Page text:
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The AP portfolio requires serious work. I have yet to find enough time
during class sessions to complete it. The portfolio requires a commitment
from the student to work beyond class as well as a commitment from the
teacher to keep on top of a schedule for the students to complete necessary
works, and get the work photographed and properly submitted. The work can't
be "all over the place." 3-D works can't cross over to 2-D works.
There is no time frame on when the works are completed, but the narrowing of
categories causes some consideration for individual strengths as opposed to
The Concentration part of the portfolio is where the students need to make
the most commitment to working independently.
Student examples of quality work are available on the web site.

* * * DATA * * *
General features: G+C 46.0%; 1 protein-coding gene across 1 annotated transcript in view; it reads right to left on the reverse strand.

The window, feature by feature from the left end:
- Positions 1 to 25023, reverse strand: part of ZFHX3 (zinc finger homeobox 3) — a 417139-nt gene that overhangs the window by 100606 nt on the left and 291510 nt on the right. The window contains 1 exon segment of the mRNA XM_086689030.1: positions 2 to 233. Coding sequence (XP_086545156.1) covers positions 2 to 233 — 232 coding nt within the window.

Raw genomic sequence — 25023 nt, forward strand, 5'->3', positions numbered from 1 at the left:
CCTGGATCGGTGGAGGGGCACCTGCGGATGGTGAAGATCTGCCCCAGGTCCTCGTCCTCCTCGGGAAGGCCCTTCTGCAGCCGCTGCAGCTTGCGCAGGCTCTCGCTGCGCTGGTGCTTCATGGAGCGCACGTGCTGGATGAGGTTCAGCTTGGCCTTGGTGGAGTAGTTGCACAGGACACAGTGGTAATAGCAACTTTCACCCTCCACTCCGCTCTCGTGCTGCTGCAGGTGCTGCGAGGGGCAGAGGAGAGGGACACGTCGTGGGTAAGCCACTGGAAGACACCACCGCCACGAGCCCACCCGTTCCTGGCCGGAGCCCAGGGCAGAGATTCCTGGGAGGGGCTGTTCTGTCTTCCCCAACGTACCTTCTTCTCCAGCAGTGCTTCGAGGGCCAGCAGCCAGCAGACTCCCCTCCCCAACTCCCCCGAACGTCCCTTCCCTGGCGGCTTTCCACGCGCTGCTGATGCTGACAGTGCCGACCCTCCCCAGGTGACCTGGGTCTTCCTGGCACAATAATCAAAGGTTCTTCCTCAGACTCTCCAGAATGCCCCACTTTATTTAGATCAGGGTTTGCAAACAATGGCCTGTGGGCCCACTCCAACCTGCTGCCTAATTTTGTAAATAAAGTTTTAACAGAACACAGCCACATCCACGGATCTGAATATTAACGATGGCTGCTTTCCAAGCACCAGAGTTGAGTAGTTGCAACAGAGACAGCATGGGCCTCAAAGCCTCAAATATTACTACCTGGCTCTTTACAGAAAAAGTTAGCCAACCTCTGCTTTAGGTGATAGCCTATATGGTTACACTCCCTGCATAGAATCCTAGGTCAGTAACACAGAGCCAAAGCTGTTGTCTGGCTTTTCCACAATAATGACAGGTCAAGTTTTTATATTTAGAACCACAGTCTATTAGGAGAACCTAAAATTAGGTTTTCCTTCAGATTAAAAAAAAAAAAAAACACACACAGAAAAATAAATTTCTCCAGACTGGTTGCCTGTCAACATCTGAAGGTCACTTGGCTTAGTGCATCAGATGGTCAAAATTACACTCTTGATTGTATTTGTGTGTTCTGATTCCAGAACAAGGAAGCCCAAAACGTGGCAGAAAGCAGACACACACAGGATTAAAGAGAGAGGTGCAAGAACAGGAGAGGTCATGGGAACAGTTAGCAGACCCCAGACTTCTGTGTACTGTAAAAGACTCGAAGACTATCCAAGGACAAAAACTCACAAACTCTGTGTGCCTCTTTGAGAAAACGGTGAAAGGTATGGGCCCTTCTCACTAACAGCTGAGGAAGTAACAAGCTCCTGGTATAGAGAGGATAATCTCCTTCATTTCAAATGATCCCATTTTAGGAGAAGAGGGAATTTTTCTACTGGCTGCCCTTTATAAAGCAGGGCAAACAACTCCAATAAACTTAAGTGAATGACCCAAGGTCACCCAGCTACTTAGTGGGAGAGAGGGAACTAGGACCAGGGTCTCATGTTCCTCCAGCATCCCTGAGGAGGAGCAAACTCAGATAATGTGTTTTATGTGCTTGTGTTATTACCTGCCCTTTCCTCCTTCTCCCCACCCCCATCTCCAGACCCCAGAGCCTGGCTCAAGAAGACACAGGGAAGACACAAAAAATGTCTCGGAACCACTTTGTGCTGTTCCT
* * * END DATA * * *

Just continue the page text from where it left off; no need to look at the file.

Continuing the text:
I suggest you be very careful about who you allow to pursue the AP
Portfolio. It can be a very intense, time consuming process if you have kids
not willing to achieve the expected levels. I had a bad experience with AP
this year so I'm a little bitter. I'm thinking of giving up the AP. I'd
much rather teach art to the levels they are at than trying to think that my
45 minute period can ever be an equivalent to a 4 hour foundation class in
drawing or 2-d design. Art schools only accept the credit, sometimes, for
an elective or a placement. For my students going to art school I urge them
not to ever forgo an elective for the AP credit. Nothing I can give them
is like what they get in art school. I'm still not sure why there is an AP
Studio Art course, other than to achieve a little discipline.